What Next for Capital Requirements?

What Next for Capital Requirements?

We are at an interesting time in bank capital regulation.  U.S. banks have performed very well thus far, but the current economic outlook is worse than the severely adverse scenario assumed in the ongoing stress test, and an even deeper and longer recession than currently projected is possible.  Thus, the question has arisen how regulators should account for these developments.

In its supervision report, issued May 8, the Federal Reserve stated that “the current plan is to conduct the 2020 supervisory stress test as originally announced — to maintain the established process under the Federal Reserve’s stress test and capital rules — and also conduct a series of sensitivity analyses using alternative scenarios and certain adjustments to portfolios to credibly reflect current economic and banking conditions.”[1]  In a parallel statement made a few weeks earlier, Vice Chair Quarles said on April 10, “I think the right thing to do is for us to continue our stress tests, but as part of them to analyze how banks’ portfolios are responding to real, current events, not just to the hypothetical event that we announced earlier this year.”[2]

This announcement came as little surprise; for months, many observers had opined that the Comprehensive Capital Analysis and Review (CCAR) stress scenario announced in March was out of date, and that the Fed should update it to reflect the current environment.  Still, from both a substantive and procedural perspective, it is unclear exactly what the Federal Reserve intends to do, and what goals will inform its approach.  This note describes the regulatory context in which the Fed will be performing its sensitivity analysis, explores possible routes that the Fed could take, and offers some cautions – against procyclicality and opacity and effectively jettisoning a regulatory regime that appears to be succeeding in its first wartime test.


Before turning to the question of how the Fed might conduct an ad hoc sensitivity analysis, it is important to note how the existing regulatory regime is already stress-based – that is, how it already requires banks to capitalize rising risks.

The current legislative, regulatory and accounting regime is expressly designed to be countercyclical – to allow a bank to deploy in an economic downturn or time of financial instability capital that it built up in normal times.[3]  To ensure bank safety and soundness, the current regulatory regime requires a bank to restrict or halt capital distributions as it draws down its capital buffers, and to face growth restrictions and other more severe sanctions to the extent that its capital levels fall below minimum capital requirements.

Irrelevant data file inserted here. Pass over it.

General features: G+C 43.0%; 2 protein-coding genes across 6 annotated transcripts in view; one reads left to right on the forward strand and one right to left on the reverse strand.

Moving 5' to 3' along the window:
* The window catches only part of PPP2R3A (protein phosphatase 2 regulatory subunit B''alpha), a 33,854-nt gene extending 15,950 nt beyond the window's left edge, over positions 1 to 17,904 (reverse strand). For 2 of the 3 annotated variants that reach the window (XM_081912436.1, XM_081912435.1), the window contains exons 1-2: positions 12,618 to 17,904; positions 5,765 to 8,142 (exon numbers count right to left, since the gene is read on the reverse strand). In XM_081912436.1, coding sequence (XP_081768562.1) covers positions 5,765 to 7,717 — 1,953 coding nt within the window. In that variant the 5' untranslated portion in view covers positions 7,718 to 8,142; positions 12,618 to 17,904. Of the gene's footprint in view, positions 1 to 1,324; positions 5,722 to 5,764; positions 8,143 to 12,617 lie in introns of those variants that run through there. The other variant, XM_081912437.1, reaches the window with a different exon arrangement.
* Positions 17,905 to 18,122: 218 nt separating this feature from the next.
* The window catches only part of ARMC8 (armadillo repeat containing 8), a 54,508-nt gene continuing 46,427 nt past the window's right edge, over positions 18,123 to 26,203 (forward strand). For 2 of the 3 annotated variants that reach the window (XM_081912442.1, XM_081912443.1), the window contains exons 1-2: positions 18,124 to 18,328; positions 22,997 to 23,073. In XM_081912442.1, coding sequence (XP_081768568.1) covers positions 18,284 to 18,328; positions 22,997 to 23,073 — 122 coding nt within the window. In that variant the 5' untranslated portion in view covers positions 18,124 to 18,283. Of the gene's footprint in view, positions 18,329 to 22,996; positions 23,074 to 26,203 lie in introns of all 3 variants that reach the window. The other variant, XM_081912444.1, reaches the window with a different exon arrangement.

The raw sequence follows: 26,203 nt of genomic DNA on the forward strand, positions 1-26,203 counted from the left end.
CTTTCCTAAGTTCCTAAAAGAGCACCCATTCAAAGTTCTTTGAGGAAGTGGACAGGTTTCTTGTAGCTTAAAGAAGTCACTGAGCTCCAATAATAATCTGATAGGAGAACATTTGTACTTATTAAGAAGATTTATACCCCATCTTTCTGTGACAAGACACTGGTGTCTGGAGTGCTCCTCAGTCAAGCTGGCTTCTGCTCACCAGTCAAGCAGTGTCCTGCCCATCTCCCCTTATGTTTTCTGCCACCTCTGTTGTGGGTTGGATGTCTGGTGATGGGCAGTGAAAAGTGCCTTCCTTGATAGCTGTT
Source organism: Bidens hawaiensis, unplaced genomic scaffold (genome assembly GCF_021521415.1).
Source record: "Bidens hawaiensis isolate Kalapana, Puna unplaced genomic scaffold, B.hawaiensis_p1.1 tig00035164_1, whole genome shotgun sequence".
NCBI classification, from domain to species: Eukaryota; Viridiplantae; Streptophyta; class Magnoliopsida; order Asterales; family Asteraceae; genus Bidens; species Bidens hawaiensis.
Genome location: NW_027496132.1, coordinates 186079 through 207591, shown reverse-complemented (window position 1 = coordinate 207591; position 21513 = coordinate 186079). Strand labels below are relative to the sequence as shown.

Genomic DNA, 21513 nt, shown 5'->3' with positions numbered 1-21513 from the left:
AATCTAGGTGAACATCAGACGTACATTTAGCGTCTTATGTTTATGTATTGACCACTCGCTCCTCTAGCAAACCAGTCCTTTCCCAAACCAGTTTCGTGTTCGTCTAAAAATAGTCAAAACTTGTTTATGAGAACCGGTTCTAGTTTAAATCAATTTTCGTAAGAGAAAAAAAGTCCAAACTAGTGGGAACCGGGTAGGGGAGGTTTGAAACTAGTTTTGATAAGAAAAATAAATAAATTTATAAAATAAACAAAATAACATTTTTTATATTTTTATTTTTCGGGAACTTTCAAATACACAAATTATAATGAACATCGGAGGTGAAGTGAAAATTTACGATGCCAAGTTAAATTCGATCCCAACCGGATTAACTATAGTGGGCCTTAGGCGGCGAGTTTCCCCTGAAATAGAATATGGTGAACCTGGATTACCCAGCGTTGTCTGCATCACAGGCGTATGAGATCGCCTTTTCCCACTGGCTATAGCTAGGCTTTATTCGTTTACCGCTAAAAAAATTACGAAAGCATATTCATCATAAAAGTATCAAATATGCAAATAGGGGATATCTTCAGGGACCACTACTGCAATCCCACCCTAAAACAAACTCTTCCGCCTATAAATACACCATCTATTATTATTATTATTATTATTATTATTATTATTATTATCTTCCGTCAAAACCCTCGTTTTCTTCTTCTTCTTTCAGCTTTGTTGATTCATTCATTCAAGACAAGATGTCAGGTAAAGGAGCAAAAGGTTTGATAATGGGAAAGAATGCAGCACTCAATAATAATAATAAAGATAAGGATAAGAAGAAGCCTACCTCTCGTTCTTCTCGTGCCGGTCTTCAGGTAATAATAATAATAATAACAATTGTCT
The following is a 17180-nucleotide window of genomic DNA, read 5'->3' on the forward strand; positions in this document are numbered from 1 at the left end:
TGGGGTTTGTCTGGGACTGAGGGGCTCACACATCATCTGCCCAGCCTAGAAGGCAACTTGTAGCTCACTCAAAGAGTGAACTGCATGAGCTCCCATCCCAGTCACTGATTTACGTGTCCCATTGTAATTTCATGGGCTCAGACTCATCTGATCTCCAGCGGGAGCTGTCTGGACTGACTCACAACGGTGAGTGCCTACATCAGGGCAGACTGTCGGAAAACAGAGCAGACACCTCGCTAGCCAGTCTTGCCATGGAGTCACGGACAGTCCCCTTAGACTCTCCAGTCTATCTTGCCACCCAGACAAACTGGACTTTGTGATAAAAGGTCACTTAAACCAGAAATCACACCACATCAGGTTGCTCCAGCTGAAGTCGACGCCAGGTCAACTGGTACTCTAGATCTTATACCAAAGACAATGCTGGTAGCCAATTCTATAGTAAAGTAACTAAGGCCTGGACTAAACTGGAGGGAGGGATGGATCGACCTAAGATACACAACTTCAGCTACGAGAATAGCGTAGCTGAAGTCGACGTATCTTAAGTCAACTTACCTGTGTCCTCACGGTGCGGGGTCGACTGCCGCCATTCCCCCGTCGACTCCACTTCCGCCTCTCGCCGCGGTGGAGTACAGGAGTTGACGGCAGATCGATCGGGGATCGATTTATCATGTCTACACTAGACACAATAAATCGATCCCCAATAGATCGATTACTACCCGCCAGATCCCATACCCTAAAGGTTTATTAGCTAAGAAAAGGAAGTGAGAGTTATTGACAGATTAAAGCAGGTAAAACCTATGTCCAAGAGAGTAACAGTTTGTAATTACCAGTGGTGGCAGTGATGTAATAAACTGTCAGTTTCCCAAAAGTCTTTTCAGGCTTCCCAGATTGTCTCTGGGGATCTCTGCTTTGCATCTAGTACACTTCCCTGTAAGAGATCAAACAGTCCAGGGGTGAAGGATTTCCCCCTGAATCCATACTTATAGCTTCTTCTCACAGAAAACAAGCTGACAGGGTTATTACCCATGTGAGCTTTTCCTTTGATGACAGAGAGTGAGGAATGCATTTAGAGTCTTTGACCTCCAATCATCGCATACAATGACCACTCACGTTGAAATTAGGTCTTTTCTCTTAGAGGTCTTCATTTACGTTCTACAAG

Furthermore, large banks are already recognizing potential future losses under both accounting and implementing capital rules.  First, under the Current Expected Credit Losses (CECL) accounting standard, which took effect in the first quarter of this year, banks are required to establish a reserve for every loan they hold or make to reflect estimated losses over the life of that loan, under the current economic scenario.  Large banks took $60 billion in charges in the first quarter, largely reflecting a downgrade in the economic forecast.  At the end of June, they will be required to update their economic forecasts and take further charges if the forecast has worsened.  The same will be true in the third quarter – meaning that they will have updated their economic forecasts three times prior to onset of the stress capital buffer (SCB) in October.  (Lest one think that the forecasts are overly optimistic, note that these are securities filings subject to sanction; furthermore, most banks default to an average of scenarios published by Moody’s Analytics; for the rest, analysts are quite attentive to the assumptions.)